It's good to be aware that vitamin B6 is sensitive to light, heat and freezing. This means that most of the vitamin is degraded by frying, baking, boiling, freezing or exposing it to light.

B6 in animal foods is most sensitive. B6 in plant foods is less sensitive.

Supplements and vitamin B6 tablets

Vitamin B6 can also be taken as a dietary supplement. The most common form is as pills, tablets or capsules.

If you supplement your diet with a multivitamin pill, it will usually contain B6.

NOTE: Dietary supplements cannot replace a healthy and varied diet.

How do you take B6 as a dietary supplement?

B6 is a water-soluble vitamin, so it doesn't really matter if you take it with a meal or not - just drink a glass of water. However, for some people, it might be best to take it during a meal rather than on an empty stomach.

If you need to take a larger amount of B6 (or other water-soluble vitamins), it's a good idea to spread your intake throughout the day - rather than taking the entire dose at once. This allows for better absorption.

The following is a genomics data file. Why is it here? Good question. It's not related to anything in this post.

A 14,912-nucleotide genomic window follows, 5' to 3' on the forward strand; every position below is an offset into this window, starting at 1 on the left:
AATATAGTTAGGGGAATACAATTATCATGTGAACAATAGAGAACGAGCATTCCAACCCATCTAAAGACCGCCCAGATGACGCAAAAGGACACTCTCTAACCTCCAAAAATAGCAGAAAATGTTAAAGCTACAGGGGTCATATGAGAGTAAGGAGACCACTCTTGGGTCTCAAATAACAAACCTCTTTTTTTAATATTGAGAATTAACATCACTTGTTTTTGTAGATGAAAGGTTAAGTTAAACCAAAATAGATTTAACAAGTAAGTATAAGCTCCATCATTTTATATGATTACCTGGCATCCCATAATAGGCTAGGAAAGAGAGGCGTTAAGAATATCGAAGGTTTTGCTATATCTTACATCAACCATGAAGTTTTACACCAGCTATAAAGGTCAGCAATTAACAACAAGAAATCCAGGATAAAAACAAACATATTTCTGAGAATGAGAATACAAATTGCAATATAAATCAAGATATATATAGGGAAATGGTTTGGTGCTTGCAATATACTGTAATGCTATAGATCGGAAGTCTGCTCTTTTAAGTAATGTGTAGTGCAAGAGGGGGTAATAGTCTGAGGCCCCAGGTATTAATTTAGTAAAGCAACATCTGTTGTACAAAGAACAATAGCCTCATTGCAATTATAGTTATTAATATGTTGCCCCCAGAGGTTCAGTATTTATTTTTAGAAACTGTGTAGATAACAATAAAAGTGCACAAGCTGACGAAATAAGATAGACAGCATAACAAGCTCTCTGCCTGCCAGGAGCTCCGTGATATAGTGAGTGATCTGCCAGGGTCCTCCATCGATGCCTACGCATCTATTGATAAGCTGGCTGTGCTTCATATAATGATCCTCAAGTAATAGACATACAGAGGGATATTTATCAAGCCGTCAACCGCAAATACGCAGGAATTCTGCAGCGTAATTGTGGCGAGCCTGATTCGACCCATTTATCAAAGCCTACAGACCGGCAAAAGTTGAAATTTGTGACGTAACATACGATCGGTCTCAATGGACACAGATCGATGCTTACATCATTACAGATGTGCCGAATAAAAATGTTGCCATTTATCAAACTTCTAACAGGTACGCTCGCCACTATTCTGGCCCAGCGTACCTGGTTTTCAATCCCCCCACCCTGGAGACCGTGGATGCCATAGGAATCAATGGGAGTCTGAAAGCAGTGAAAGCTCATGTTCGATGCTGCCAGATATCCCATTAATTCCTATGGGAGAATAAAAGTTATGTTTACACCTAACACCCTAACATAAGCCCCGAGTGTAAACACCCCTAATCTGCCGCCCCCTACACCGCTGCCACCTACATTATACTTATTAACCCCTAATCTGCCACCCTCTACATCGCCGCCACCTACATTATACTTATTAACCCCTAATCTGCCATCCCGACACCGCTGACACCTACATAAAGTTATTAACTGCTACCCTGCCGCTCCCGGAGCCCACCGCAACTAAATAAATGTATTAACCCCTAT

To preserve the quality of the vitamins, it is best to store the vitamin B6 tablets in a cool place at room temperature and in an airtight, sealed container.

Remember, if you are taking medication, you should talk to your doctor to make sure B6 does not interact with the medication.

How much vitamin B6 do you need?

According to the European recommendations drawn up by EFSA (European Food Safety Authorities), it is recommended that adult women get 1.6 mg of vitamin B6 daily and adult men get 1.7 mg daily.

Can you get too little B6?

Yes, you can. But since it's easy to meet your B6 needs through diet, deficiency is not usually a problem among healthy people in the UK.

Who can benefit from B6 supplementation?

Although B6 deficiency is rare, some people may benefit from increasing the amount of B6 in their diet or supplementing with a supplement, such as vitamin B6 tablets.

Your B6 requirement depends, among other things, on how much protein you eat, because B6 is used to metabolise nutrients from your food. Therefore, the need for this vitamin is actually very individual.

During periods when the body is under stress and hard work, the need for vitamin B6 also increases.

People with certain types of health problems may need extra supplementation because the absorption of B6 from the gut is impaired. Some medications may also increase the need.